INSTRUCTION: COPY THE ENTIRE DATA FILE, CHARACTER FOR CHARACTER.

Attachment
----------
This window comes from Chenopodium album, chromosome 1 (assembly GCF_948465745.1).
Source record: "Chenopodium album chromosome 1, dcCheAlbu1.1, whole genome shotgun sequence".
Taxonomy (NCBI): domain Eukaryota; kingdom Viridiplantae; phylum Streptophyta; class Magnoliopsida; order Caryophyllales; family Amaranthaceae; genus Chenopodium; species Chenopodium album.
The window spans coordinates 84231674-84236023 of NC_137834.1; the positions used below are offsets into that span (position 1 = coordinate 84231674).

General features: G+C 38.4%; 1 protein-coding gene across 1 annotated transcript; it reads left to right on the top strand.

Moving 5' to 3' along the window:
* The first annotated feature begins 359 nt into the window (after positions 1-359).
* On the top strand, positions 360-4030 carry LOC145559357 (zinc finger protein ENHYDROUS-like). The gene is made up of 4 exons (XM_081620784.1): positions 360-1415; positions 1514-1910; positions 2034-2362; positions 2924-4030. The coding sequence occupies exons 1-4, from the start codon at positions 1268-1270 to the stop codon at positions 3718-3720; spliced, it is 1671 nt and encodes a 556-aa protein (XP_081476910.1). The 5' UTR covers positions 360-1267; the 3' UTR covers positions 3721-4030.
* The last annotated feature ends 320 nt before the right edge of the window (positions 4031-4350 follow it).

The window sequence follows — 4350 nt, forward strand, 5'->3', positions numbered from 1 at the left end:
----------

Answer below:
This window comes from Chenopodium album, chromosome 1 (assembly GCF_948465745.1).
Source record: "Chenopodium album chromosome 1, dcCheAlbu1.1, whole genome shotgun sequence".
Taxonomy (NCBI): domain Eukaryota; kingdom Viridiplantae; phylum Streptophyta; class Magnoliopsida; order Caryophyllales; family Amaranthaceae; genus Chenopodium; species Chenopodium album.
The window spans coordinates 84231674-84236023 of NC_137834.1; the positions used below are offsets into that span (position 1 = coordinate 84231674).

General features: G+C 38.4%; 1 protein-coding gene across 1 annotated transcript; it reads left to right on the top strand.

Moving 5' to 3' along the window:
* The first annotated feature begins 359 nt into the window (after positions 1-359).
* On the top strand, positions 360-4030 carry LOC145559357 (zinc finger protein ENHYDROUS-like). The gene is made up of 4 exons (XM_081620784.1): positions 360-1415; positions 1514-1910; positions 2034-2362; positions 2924-4030. The coding sequence occupies exons 1-4, from the start codon at positions 1268-1270 to the stop codon at positions 3718-3720; spliced, it is 1671 nt and encodes a 556-aa protein (XP_081476910.1). The 5' UTR covers positions 360-1267; the 3' UTR covers positions 3721-4030.
* The last annotated feature ends 320 nt before the right edge of the window (positions 4031-4350 follow it).

The window sequence follows — 4350 nt, forward strand, 5'->3', positions numbered from 1 at the left end: